Japan, Kamakura Period

The Kamakura period in Japanese history was marked by the Kamakura shogunate, which received its appellation from the capital, Kamakura. The Kamakura period began in approximately 1185 and ended in 1333. The period is particularly significant in Japanese history since it marked the beginning of 600 years of organized feudalism.

From remote antiquity, the Japanese were loosely ruled by an imperial family. In reality, much power was maintained by individual families.

In the seventh century, an attempt was made to strengthen the imperial court. The Taika Reform, as it was known, aimed at nationalizing all Japanese land and then distributing it equally among the Japanese citizens, formulating a systematic government structure and levying various taxes on the population.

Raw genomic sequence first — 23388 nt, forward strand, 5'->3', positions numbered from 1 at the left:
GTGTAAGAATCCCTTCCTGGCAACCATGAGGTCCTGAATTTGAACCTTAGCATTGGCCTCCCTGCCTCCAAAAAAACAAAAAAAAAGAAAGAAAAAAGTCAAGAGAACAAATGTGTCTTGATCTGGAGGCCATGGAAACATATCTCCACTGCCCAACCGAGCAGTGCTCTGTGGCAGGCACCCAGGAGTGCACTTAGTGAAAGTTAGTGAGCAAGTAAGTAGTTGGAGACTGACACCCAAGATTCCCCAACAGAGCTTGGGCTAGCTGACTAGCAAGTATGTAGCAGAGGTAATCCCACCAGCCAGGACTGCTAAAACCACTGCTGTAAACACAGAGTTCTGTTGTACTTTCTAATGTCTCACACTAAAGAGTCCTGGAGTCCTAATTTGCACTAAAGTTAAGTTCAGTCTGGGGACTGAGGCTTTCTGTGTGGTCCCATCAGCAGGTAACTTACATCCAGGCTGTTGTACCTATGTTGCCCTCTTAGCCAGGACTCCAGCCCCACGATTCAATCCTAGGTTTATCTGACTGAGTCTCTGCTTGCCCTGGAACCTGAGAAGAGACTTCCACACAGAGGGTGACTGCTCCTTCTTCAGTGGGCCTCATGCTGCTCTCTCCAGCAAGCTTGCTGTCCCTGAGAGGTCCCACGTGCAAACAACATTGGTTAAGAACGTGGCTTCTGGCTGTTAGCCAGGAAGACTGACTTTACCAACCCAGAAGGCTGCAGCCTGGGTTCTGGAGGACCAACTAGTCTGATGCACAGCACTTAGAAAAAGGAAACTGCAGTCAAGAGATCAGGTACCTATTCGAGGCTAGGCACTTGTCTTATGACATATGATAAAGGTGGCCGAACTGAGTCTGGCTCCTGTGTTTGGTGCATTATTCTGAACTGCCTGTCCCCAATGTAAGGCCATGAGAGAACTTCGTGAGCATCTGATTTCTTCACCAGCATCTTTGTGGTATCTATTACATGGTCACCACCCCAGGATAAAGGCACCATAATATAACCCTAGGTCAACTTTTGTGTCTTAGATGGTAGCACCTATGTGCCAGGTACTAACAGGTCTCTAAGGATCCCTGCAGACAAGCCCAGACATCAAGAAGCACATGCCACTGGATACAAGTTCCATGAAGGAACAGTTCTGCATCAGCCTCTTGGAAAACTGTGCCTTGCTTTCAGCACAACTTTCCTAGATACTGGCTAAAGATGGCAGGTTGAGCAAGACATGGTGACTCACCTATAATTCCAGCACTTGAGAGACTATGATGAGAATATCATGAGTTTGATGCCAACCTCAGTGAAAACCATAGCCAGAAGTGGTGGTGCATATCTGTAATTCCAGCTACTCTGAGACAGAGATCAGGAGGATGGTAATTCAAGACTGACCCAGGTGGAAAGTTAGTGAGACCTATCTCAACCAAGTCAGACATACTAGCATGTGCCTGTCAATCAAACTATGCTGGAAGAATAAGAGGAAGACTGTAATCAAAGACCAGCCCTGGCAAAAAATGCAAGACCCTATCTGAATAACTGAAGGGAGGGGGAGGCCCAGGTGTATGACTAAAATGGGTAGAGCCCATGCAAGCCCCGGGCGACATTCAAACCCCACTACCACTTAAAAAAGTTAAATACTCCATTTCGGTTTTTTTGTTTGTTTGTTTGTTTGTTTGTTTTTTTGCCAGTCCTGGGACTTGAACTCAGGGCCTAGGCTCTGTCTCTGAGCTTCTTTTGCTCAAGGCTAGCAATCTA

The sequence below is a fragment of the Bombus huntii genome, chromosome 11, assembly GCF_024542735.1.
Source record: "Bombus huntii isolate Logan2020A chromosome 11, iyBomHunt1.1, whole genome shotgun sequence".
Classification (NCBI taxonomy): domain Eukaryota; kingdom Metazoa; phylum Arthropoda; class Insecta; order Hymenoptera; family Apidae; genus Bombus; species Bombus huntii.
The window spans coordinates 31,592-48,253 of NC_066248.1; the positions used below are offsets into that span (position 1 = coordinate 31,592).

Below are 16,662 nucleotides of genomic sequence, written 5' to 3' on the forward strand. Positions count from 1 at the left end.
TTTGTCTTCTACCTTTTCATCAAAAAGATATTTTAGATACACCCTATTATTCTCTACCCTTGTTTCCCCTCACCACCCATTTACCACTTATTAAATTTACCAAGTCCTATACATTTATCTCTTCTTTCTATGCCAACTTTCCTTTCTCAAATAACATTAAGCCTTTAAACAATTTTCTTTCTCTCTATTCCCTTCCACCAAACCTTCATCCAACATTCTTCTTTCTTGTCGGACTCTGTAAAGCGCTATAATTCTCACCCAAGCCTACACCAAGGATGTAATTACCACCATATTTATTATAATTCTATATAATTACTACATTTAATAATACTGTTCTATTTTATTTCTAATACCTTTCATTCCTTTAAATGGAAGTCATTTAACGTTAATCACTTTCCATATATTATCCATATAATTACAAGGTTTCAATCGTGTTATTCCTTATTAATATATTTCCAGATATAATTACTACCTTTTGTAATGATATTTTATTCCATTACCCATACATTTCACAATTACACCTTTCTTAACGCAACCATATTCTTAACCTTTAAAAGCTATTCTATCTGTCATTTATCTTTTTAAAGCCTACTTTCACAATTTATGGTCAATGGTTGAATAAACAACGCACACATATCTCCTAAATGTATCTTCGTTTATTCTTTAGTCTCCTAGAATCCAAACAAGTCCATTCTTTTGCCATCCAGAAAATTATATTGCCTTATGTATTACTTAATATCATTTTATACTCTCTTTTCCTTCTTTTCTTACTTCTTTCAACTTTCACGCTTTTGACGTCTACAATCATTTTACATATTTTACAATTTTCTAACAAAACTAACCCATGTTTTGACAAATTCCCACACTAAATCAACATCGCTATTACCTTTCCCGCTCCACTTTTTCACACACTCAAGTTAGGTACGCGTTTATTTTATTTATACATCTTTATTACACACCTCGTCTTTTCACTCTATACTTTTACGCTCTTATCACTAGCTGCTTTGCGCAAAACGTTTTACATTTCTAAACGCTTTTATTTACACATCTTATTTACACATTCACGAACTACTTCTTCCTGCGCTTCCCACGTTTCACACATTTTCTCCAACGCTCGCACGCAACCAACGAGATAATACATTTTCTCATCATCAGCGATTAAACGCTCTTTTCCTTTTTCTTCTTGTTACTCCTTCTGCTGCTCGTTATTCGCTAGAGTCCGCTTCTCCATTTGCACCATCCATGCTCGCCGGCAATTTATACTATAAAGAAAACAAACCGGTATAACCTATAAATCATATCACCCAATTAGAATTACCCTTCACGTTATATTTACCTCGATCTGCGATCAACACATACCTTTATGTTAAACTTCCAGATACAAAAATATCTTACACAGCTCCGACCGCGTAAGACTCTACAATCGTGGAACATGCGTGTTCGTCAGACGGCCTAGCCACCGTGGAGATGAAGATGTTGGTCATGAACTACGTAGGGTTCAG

The Taika Reform failed, largely due to the fact that it was based on Chinese concepts that did not adapt to the Japanese culture. Instead of strengthening the imperial court, the effects of the reforms caused a rise in shoens, large estates owned by a religious order or by a lord that were worked by peasants. The lords provided essential security to their peasants. In time, the lords became increasingly feudal.

In the mid-1100s, feudal warfare broke out. From 1180–85 Minamoto no Yoritomo fought against the Taira clan, in what is known as the Genpei War. The Genpei War was much more extensive than most feudal conflicts. Battles took place from Eastern Japan to the Western tip, with fighting also in central parts of the country. The war embroiled all classes of Japanese society, including the imperial family. Temples and shrines were drawn into the conflict, some due to their principles and some due to their association with the warring families.

Yoritomo defeated the Taira clan during the Genpei War. After the war, Yoritomo established a shogunate in Kamakura. The shogunate was also known as the Bakufu.